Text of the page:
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CAP Home > CAP Reference Resources and Publications > CAP TODAY > CAP TODAY 2013 Archive > In Memoriam
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  In Memoriam

 

CAP Today

 

 

 

February 2013
Feature Story

Lee VanBremen, PhD
1938–2012

Lee VanBremen, PhD

Lee VanBremen, PhD, 74, executive vice president of the CAP from 1989 to 2001, died on Nov. 15, 2012 of aspiration pneumonia, a complication of Parkinson’s disease.

“During Lee’s tenure, the College sustained significant growth in size, budget, staff, influence, and importance,” says Paul Bachner, MD, of the University of Kentucky College of Medicine, who was a CAP president-elect and president while Dr. VanBremen was EVP. “His leadership played a major role in the CAP’s emergence as one of the leading medical specialty societies in the United States and the world.”

Paul Raslavicus, MD, MHA, who was the CAP’s secretary-treasurer and then president-elect during Dr. VanBremen’s tenure, says, “The College maintained its vibrancy, its commitment to represent pathologists as vital participants in patient care, and its ability to respond to the needs and demands of members and customers” under Dr. VanBremen’s leadership.

Dr. Raslavicus, director-at-large of the World Association of Societies of Pathology and Laboratory Medicine, describes Dr. VanBremen as “a soft-spoken leader who was always willing to listen. He was a genuine person who could put people at ease. He had a great sense of humor with an infectious laugh and a ready smile.”

Dr. VanBremen, who graduated from Yale Divinity School in 1964 and received a PhD in higher education administration from the University of Connecticut in 1974, was committed to strengthening nonprofit organizations.

He was assistant executive director for the National School Boards Association from 1978 to 1983. From 1983 until accepting the CAP position, Dr. VanBremen was executive vice president of the American Academy of Facial, Plastic, and Reconstructive Surgery.

He served on the board of directors of the Foundation of the American Society of Association Executives (ASAE) from 1986 to 1992 and was its chairman from 1990 to 1991. He received the ASAE’s highest honor, its Key Award, in 1991 for outstanding contributions to association leadership.

Dr. VanBremen also served on the board of directors of the American Association of Medical Society Executives from 1991 to 2000 and was president from 1998 to 1999.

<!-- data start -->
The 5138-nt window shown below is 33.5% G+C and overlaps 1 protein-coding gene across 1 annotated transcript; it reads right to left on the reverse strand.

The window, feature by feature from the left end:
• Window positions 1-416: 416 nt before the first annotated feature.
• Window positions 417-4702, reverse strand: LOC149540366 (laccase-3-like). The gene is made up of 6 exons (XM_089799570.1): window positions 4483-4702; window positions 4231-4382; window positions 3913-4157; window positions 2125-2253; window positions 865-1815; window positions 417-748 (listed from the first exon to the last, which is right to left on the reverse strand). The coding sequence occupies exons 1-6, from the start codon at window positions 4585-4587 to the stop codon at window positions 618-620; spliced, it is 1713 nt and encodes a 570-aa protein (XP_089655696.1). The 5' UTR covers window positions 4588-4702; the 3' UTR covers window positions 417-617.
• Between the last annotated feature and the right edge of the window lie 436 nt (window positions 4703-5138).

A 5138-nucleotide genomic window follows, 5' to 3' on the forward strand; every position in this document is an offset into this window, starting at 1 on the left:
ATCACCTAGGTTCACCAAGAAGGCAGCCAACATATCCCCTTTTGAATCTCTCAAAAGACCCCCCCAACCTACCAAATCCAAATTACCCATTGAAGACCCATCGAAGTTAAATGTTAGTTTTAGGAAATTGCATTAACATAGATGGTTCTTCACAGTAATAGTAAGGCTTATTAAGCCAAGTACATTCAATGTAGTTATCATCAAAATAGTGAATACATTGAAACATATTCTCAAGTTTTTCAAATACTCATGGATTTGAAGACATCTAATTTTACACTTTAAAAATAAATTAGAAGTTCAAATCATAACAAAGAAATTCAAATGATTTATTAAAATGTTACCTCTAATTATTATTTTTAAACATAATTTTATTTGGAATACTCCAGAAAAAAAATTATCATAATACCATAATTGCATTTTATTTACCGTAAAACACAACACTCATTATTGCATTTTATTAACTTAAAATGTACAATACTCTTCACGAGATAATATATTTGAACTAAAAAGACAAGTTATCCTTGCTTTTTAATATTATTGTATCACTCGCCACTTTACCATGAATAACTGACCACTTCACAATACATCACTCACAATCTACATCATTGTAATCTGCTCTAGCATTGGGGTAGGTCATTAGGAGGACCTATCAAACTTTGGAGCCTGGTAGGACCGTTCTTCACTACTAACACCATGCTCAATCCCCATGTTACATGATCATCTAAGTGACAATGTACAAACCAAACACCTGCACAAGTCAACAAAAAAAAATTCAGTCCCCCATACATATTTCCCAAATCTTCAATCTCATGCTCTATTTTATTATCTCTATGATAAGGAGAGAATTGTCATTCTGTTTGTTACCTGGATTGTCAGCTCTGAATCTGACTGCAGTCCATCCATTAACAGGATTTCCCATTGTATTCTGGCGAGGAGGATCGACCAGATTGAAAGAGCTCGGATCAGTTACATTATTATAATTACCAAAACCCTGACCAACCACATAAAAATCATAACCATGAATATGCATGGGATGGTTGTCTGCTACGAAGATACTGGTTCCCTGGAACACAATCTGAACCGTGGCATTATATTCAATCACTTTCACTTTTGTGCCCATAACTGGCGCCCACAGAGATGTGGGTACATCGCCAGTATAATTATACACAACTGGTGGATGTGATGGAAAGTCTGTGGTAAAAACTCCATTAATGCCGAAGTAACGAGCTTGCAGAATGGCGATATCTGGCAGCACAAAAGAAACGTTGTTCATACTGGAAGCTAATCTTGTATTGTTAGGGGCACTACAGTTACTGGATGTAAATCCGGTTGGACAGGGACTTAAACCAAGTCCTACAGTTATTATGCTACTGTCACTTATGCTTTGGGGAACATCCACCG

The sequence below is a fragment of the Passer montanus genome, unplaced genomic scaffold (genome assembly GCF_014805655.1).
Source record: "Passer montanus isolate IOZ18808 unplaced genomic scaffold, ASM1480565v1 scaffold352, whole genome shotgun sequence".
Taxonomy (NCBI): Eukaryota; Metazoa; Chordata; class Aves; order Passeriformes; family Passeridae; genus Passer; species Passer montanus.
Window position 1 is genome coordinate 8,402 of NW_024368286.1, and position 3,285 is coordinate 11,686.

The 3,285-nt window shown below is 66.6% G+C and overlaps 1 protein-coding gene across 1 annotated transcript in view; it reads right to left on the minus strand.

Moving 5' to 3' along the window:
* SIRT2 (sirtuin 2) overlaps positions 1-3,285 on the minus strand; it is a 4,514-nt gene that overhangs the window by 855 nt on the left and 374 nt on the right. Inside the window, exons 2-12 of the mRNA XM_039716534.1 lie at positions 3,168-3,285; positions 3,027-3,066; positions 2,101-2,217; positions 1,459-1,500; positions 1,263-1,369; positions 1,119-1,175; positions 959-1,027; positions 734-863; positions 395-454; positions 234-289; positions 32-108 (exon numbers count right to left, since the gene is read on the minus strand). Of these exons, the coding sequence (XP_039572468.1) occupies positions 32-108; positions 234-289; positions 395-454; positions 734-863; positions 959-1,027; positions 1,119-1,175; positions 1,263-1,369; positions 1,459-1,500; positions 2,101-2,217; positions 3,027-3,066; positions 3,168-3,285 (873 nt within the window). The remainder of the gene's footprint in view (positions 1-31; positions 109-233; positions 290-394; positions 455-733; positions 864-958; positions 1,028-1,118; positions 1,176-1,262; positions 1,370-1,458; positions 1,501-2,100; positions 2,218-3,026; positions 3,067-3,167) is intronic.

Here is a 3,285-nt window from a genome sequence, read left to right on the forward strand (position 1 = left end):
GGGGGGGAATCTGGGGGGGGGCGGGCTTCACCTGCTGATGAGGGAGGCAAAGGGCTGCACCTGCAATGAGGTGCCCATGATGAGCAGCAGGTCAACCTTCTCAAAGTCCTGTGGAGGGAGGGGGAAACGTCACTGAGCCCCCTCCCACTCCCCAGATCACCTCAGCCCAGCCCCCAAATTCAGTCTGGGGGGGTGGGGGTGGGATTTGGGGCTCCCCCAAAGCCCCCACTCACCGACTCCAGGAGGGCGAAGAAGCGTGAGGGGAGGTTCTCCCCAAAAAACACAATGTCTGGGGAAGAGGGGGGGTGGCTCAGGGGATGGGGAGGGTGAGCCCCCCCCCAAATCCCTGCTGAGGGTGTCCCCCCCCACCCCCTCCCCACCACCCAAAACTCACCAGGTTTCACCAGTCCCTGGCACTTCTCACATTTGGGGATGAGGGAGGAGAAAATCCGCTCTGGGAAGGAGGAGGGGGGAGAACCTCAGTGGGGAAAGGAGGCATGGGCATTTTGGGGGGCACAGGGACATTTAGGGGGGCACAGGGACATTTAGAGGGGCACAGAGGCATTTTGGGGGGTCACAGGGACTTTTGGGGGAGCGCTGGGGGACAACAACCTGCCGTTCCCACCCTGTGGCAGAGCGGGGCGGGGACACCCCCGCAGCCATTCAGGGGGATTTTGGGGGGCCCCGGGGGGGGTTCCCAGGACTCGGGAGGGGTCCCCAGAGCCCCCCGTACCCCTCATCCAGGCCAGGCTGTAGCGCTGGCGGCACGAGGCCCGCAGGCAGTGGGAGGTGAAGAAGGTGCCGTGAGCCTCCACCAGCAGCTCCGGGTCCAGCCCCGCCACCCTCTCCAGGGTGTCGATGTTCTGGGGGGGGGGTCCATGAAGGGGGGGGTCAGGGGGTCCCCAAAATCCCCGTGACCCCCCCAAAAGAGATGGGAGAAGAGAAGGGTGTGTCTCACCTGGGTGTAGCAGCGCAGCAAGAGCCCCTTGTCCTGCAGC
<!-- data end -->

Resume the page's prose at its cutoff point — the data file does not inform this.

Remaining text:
CAP staff at all levels knew and were fond of Dr. VanBremen. “Staff were inspired by Lee’s integrity, sensitivity, and commitment to taking the right actions for the right reasons,” says Sandra Grear, vice president of membership and professional development.

John Scott, vice president of advocacy, says, “He was very well respected among his peers. He was an educator, mentor, great listener, and strong people-person. It was a great honor and joy to work for him.”

Liz Cramer, manager of policy and records, says, “I loved Lee because he cared about me as a person. He mentored me, believed in me, and always encouraged me to grow.”

Dr. VanBremen made it a point to know every employee of the CAP. “When awards were presented to staff members, Lee would compose personal messages of appreciation to highlight each person’s contribution,” Grear says.

Announcing his retirement from the CAP was not easy for Dr. VanBremen, who was in the early stages of Parkinson’s disease. “When he told us he was leaving, it was an emotional moment for him,” Scott recalls. “That spoke very much of how he connected to people. He cared about his team.”

Jane VanBremen, Dr. VanBremen’s wife of 52 years, says: “Lee always worked for the common good in whatever capacity he was in. People felt he was genuinely interested in them, which was true. He also expected them to do their best for the benefit of whatever organization he was leading.”

Dr. VanBremen enjoyed spending time with his family, traveling, reading, playing games, and listening to music.

In addition to Jane, of New London, NH, he is survived by two daughters and six grandsons.

 
 
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